Undertand Your Instrument and Software
Take great interest in the working principles of your instrument and data acquisition/analysis software. Most of us can use the basic functions, enough to get by and produce a result, but you need to do more than that. You need to understand the subtle parameters which can affect data acquisition, but which remain unchanged in most method specifications. If you “load methods” into a system and/or are locked out of changing any of the method parameters, ask your line manager for a printout of the method and try to understand each of the instrument variables, what they influence, and why the particular values for each have been selected. You need to understand what the equipment is capable of and what it is not, as this will directly affect your assessment of data quality. You need to get to the point where you can spot an instrument that is underperforming or where equipment can perform better than it is currently configured to do – and can make suggestions for possible improvements. My oft quoted example is, if you use a mass spectrometric detector, have you ever manually tuned that instrument to see if you can do better than the “autotune” function using either the embedded tune compound for GC–MS or by infusing a test compound in LC–MS, and then adjusting parameters to see what affect they have on detector performance? If not – ask someone to show you how this might be done, if indeed there is anyone who knows. If there isn’t anyone with this level of knowledge, ask for some vendor training.
The same is true of software, and you should be aiming to understand not just those variables that you typically input, but the subtle software settings that can often make a big difference to the quality or speed of data analysis. Become familiar with integration algorithm settings, take an interest in the calibration settings, the system suitability specifications, and quality control checks. Get yourself into a position where you can reproduce the result generated by the data system by working through the calculation of the result from the raw peak areas generated by the data system. This is a salutary exercise that is often much more difficult than it might sound.
Learn what constitutes good and bad data. Not just whether the results pass or fail, but what you should look for in terms of the quality of your chromatographic output. Peak shapes, baselines stability and appearance, peak resolution, and peak efficiency are all important indicators of the quality of your instrumental output and you should learn, over time, to spot even the most subtle signs that all is not as it should be. This will then lead you onto understanding some of the fundamentals of chromatographic science, the underpinning theory behind the separations and detection you are tasked to carry out. Having a deeper understanding of the basic theory will, I promise you, improve your work and the enjoyment you derive from your producing that work. If you don’t know what plate count is, how it can affect the appearance of your chromatogram, and what plate numbers can be expected from the separation you are undertaking, then this paragraph applies directly to you, and this is one example from a myriad that I can quote here.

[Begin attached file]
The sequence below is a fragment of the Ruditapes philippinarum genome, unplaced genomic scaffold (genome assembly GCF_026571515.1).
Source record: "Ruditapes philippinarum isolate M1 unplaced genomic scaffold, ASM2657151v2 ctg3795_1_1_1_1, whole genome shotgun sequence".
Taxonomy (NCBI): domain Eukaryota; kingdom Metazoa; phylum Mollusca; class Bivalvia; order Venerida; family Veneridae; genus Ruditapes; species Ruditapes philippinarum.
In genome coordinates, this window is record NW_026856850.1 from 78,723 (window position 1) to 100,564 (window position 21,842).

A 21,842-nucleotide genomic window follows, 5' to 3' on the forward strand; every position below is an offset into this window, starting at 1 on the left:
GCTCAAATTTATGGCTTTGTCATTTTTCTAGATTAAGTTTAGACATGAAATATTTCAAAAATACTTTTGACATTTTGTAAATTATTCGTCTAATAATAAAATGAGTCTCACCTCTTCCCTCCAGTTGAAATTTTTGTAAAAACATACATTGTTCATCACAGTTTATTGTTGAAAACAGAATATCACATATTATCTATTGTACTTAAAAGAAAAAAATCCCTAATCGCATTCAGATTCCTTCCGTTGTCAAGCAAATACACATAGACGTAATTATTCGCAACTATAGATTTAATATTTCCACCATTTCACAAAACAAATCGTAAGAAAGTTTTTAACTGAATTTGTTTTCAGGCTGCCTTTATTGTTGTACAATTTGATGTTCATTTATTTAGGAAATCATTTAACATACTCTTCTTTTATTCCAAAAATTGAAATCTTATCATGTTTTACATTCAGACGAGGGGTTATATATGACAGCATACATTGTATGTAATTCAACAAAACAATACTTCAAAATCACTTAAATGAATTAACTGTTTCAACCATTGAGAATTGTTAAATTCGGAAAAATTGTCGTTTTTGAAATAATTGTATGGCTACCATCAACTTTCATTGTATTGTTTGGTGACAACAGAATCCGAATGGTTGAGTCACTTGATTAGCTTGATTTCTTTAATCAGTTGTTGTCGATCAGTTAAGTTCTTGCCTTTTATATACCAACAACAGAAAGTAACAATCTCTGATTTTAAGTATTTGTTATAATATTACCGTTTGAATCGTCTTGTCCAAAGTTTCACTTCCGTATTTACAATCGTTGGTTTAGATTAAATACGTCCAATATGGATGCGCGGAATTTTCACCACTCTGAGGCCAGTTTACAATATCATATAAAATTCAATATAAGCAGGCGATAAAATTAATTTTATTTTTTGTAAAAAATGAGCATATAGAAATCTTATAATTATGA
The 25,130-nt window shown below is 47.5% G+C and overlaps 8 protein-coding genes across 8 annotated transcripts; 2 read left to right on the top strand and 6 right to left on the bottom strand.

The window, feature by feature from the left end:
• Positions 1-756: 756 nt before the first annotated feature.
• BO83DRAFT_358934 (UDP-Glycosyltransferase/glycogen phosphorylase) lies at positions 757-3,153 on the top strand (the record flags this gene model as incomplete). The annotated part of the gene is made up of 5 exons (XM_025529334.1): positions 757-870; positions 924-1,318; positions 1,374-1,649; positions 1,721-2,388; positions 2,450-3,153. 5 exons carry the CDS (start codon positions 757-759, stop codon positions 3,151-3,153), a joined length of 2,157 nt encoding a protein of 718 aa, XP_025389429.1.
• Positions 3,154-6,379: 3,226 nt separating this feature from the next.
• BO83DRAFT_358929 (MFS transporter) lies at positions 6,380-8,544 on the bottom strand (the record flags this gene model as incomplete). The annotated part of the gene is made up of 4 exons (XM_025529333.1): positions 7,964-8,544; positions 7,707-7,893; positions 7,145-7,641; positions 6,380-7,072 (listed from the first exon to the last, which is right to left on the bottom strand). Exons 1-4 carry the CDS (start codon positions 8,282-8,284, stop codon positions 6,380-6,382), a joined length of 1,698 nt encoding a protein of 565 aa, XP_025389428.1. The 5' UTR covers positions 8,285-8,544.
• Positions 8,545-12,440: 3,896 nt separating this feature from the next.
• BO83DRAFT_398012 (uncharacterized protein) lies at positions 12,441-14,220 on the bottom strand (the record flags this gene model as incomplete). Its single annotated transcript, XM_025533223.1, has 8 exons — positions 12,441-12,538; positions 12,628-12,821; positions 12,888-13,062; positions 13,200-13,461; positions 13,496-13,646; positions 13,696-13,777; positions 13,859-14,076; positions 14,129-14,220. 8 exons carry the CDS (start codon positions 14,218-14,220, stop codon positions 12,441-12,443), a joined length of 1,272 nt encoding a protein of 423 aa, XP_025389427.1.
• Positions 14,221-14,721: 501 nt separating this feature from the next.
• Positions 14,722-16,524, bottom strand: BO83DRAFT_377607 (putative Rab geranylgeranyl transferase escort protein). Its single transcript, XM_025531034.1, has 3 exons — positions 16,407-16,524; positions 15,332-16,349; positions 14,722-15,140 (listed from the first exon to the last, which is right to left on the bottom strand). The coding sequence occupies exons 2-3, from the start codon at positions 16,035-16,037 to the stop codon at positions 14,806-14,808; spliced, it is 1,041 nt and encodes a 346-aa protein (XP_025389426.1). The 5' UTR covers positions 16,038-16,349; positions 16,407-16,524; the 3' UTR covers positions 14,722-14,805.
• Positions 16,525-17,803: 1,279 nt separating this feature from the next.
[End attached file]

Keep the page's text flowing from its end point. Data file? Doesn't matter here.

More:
Run Towards Problems
Run towards problems and not away from them. Immerse yourself in troubleshooting if you are able. If your metrology department or external service provider does all of the equipment preventative and reactive maintenance, spend time with those engineers and learn as much as you can from them. Becoming involved with troubleshooting discussions on chromatograms, methods and data, is invaluable for you to gain a deeper understanding of chromatographic science, what goes wrong and why it goes wrong. You will spend a lifetime learning these things, but the more you know, the more links you can make between symptoms and causes and the more efficiently you will be able to diagnose problems and fix them. It is hugely rewarding to able to fix problems which help to overcome potential crises with the speed or quality of information provision from your laboratory.
Read Voraciously/Ask Questions